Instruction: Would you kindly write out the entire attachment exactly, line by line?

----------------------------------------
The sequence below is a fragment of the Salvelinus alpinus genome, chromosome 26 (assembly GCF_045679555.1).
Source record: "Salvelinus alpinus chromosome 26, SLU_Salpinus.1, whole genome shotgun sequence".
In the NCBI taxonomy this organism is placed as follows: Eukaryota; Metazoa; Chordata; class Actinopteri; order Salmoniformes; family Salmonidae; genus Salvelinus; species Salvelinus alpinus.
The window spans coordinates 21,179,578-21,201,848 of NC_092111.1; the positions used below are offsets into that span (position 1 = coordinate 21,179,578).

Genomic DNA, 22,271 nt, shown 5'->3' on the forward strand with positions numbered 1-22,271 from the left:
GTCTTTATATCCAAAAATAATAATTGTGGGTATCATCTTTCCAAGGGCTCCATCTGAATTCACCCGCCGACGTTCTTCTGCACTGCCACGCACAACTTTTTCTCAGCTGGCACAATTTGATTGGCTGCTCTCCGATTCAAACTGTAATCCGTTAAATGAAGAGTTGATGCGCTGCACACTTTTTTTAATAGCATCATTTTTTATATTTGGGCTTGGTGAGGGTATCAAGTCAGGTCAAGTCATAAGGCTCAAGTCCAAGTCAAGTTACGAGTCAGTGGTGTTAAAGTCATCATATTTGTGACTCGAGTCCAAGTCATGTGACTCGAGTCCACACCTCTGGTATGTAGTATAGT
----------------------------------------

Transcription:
The sequence below is a fragment of the Salvelinus alpinus genome, chromosome 26 (assembly GCF_045679555.1).
Source record: "Salvelinus alpinus chromosome 26, SLU_Salpinus.1, whole genome shotgun sequence".
In the NCBI taxonomy this organism is placed as follows: Eukaryota; Metazoa; Chordata; class Actinopteri; order Salmoniformes; family Salmonidae; genus Salvelinus; species Salvelinus alpinus.
The window spans coordinates 21,179,578-21,201,848 of NC_092111.1; the positions used below are offsets into that span (position 1 = coordinate 21,179,578).

Genomic DNA, 22,271 nt, shown 5'->3' on the forward strand with positions numbered 1-22,271 from the left:
GTCTTTATATCCAAAAATAATAATTGTGGGTATCATCTTTCCAAGGGCTCCATCTGAATTCACCCGCCGACGTTCTTCTGCACTGCCACGCACAACTTTTTCTCAGCTGGCACAATTTGATTGGCTGCTCTCCGATTCAAACTGTAATCCGTTAAATGAAGAGTTGATGCGCTGCACACTTTTTTTAATAGCATCATTTTTTATATTTGGGCTTGGTGAGGGTATCAAGTCAGGTCAAGTCATAAGGCTCAAGTCCAAGTCAAGTTACGAGTCAGTGGTGTTAAAGTCATCATATTTGTGACTCGAGTCCAAGTCATGTGACTCGAGTCCACACCTCTGGTATGTAGTATAGT